You can now add seat belts to the list of counterfeit items you should look out for when you’re shopping for your car. And holy crap should you look out for this stuff because it’s terrifying.
While looking through the cache of vintage car magazines I got from a pantsless man in Arizona, I stumbled upon one very interesting little article. It was about the very first use of automatic seatbelts, way back in 1973. And, surprisingly, this innovation didn't come from Volvo or Saab – the first cars to have it…
What, you think they're just for when you run into something? They're also there for when you get a little too enthusiastic with the van.
Safety is no laughing matter, particularly when it comes to a new console.
Do you hate wearing a seatbelt? Do you love driving drunk? Here's a cheap little device to help you out, courtesy of the Chinese auto accessory industry.
Outside of Detroit last week, one driver attempted to pull over a cop for not wearing a seatbelt. Watch as the cop just laughs it off.
This video, put together by the University of California in the late 1950s, has a straightforward agenda: explain how car crashes and seat belts work, and why wearing the latter helps you survive the former. The message resounds clearly to this day.
Last week, local police in Pennsylvania stopped Julio Chimbo Morocho, 26, after observing him driving slowly in a 1999 Mitsubishi Eclipse pulling another car with a seatbelt. Morocho was ticketed for improperly towing a vehicle. But it worked, right?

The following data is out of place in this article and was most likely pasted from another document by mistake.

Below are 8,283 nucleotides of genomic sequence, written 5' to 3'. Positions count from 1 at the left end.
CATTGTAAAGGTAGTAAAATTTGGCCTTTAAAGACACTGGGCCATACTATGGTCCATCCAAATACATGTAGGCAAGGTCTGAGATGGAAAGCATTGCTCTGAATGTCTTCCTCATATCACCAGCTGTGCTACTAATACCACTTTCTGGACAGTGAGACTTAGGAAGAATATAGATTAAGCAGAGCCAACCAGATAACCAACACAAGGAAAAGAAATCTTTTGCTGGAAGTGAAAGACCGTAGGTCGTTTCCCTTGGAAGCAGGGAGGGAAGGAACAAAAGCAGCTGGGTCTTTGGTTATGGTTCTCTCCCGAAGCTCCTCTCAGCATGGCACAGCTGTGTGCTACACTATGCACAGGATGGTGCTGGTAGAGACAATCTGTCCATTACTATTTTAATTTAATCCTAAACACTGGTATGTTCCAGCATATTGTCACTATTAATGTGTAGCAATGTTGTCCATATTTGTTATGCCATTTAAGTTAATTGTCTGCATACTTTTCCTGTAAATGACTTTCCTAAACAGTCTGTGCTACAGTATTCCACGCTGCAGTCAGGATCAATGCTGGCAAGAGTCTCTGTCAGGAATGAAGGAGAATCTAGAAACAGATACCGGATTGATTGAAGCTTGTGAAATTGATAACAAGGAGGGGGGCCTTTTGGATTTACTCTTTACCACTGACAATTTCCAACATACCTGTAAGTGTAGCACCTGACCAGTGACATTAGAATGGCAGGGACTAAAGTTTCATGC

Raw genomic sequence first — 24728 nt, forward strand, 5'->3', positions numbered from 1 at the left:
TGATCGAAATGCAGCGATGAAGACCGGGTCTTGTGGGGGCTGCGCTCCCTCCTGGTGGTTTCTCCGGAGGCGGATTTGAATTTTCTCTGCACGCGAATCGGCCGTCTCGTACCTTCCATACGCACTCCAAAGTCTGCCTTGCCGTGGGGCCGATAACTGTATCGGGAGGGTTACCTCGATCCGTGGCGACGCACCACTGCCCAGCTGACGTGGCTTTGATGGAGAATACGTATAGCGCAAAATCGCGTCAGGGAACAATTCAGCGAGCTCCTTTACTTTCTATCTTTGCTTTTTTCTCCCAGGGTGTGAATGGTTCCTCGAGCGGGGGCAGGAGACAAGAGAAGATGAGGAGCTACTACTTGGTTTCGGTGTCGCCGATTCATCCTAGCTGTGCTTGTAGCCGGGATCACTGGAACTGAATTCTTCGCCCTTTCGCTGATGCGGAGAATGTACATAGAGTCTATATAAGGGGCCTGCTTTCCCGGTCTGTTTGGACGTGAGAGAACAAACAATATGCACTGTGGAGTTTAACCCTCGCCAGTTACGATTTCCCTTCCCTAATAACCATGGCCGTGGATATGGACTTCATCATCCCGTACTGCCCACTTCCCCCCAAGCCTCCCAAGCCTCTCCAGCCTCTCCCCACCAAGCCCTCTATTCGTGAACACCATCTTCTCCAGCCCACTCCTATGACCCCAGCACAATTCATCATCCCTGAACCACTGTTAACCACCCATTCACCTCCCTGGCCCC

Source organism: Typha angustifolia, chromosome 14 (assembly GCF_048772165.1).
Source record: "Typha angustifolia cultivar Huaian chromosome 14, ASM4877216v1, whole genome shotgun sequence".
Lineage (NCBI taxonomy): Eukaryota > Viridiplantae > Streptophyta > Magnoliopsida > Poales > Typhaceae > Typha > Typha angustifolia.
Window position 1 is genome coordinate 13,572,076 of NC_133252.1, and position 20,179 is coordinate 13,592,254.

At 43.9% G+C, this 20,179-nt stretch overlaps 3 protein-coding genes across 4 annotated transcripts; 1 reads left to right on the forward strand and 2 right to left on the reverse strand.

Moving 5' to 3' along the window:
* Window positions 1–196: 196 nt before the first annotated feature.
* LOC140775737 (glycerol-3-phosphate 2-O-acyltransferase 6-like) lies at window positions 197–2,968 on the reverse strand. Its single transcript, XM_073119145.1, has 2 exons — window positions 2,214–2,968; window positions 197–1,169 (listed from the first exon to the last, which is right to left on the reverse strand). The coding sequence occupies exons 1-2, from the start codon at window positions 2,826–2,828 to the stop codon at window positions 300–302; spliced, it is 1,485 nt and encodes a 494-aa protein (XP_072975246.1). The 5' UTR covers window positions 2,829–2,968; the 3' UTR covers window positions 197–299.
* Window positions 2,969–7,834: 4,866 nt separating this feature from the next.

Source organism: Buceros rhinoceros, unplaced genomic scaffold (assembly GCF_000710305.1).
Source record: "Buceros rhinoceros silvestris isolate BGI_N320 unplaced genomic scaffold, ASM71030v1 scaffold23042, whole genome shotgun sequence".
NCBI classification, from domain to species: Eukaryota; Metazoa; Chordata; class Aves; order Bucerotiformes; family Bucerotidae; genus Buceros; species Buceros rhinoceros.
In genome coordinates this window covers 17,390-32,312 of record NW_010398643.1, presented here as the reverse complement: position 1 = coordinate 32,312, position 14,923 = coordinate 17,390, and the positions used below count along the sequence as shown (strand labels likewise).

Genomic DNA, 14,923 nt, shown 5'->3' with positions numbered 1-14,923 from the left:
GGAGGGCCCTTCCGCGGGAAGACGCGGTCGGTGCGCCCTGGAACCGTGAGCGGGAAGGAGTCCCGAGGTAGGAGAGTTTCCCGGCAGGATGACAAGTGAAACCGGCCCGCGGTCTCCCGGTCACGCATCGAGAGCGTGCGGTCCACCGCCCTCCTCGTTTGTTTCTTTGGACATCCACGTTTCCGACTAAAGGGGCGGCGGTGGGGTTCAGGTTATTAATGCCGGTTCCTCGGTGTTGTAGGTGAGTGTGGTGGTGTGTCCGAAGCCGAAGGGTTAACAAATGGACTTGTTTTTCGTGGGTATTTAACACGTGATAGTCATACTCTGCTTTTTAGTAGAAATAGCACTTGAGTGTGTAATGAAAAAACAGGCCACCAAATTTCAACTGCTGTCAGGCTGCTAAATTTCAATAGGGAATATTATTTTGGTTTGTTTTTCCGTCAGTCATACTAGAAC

The winner of the first YouTube competition for best ad worldwide was this public service announcement from England about wearing seat belts. C'mon, it can't be that good...what the...wow, no, I'm fine, it just got really dusty in here. [Copyranter]
The "Buckle Up Key Holder" is a seat belt buckle re-purposed for clever key storage. It's also $22, which is funny because a visit to the pick-and-pull and a few bucks in parts and you could make one way cooler.
Seatbelt ads are usually preachy and don't connect with consumers on an emotional level. This British ad avoids the first and succeeds in the second. We swear, it's just a bit of wayward sparkle dust in our eye.
Ford just unveiled their new not-an-air-bag inflatable seat belt here in Dearborn, a device Ford adamantly claims will not decapitate the big, heavy heads of small children or compress the thoraxes of the elderly.
As far as fetishes go, girls in seat belts makes sense to us, it's also probably one of the safest. All we know is, we bet you'll never look at a seat belt the same way after this NSFW mega-gallery.
This week must unofficially be the seatbelt gadgetry week. First we saw a newfangled seatbelt for the pregnant ladies and now we have a seatbelt light. There's not much explaining needed for this gadget — it's a light, that attaches to the seatbelt. We wonder how the manufacturer of this device can sleep at night…